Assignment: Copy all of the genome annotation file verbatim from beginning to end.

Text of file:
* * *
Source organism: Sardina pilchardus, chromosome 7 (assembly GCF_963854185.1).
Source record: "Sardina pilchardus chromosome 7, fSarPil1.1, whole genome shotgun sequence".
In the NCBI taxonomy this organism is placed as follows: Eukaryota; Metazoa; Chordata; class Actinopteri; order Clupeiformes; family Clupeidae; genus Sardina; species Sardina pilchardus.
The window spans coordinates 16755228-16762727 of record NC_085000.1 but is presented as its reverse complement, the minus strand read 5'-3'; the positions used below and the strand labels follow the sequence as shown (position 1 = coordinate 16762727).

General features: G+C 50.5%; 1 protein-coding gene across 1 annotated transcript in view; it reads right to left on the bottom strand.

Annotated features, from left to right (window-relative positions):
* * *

Source organism: Sardina pilchardus, chromosome 7 (assembly GCF_963854185.1).
Source record: "Sardina pilchardus chromosome 7, fSarPil1.1, whole genome shotgun sequence".
In the NCBI taxonomy this organism is placed as follows: Eukaryota; Metazoa; Chordata; class Actinopteri; order Clupeiformes; family Clupeidae; genus Sardina; species Sardina pilchardus.
The window spans coordinates 16755228-16762727 of record NC_085000.1 but is presented as its reverse complement, the minus strand read 5'-3'; the positions used below and the strand labels follow the sequence as shown (position 1 = coordinate 16762727).

General features: G+C 50.5%; 1 protein-coding gene across 1 annotated transcript in view; it reads right to left on the bottom strand.

Annotated features, from left to right (window-relative positions):